The West

Young Aussies shun exercise
Out and active: Sian Morris with Morwenna Morris, Ioan Morris and Riley Quinn. Picture: Ben Crabtree/The West Australian

Australian schoolchildren rank among the worst in the world for overall exercise levels, narrowly avoiding a fail mark in a new national report card.

The first physical activity report by Active Healthy Kids Australia has found only one in five children aged five to 17 is getting the recommended 60 minutes of physical activity a day, while 80 per cent are having more than the maximum two hours of screen time.

Measured against an international ranking tool developed in Canada, Australian children scored poorly against 14 other countries, receiving an overall physical activity level of D-, lower than the mark for 10 other countries, including Britain and New Zealand.

They scored a D- for spending too much time watching television and using electronic devices, faring worse than eight countries, including the US. And though Australian children got a B- for organised sport, only one-fifth walked or cycled to school.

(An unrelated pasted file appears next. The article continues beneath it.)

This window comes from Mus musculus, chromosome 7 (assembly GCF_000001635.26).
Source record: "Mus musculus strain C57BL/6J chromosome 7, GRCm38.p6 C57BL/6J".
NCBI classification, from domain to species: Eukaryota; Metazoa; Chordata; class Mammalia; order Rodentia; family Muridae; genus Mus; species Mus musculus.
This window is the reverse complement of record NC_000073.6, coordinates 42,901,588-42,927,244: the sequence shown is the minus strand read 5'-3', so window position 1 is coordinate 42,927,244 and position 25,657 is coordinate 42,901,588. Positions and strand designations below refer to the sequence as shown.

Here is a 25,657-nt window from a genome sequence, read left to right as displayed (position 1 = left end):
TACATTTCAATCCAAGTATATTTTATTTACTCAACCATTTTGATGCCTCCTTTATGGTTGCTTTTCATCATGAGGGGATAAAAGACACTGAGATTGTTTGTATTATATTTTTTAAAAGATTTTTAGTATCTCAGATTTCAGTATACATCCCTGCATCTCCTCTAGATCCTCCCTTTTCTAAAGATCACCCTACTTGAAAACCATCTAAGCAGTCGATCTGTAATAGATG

The National Heart Foundation, which supported the research carried out at several universities, said it was hard to ignore the evidence.

Active living spokesman Trevor Shilton said it was the first snapshot of the situation in Australia and how it compared with other countries.

"The grades aren't good, with most kids not getting the 60 minutes a day of physical activity we recommend, and equally worrying is the amount of time kids are spending sitting in front of screens," he said.

"In one generation we've seen a massive shift, and we're nowraising a generation of couch potatoes. If we don't start to reverse this trend ,this will drive up health problems in the future."

He said driving instructors were teaching teenagers who had never ridden a bicycle and had rarely been pedestrians, so they had little appreciation of judging speed and distance.

"There are far too many Australian children where their experience of the road is the back seat of their parents' car," Mr Shilton said.

Report author Natasha Schranz, from the University of South Australia, said many parents believed playing sport was enough to keep their children healthy.

Sian Morris, of Bassendean, said she encouraged her children to use a bike or scooter to get to school because it kept them active and gave them important life skills such as road safety awareness.

"It makes it seem a normal part of life and makes them realise they don't need to be driven everywhere," she said.

The West Australian

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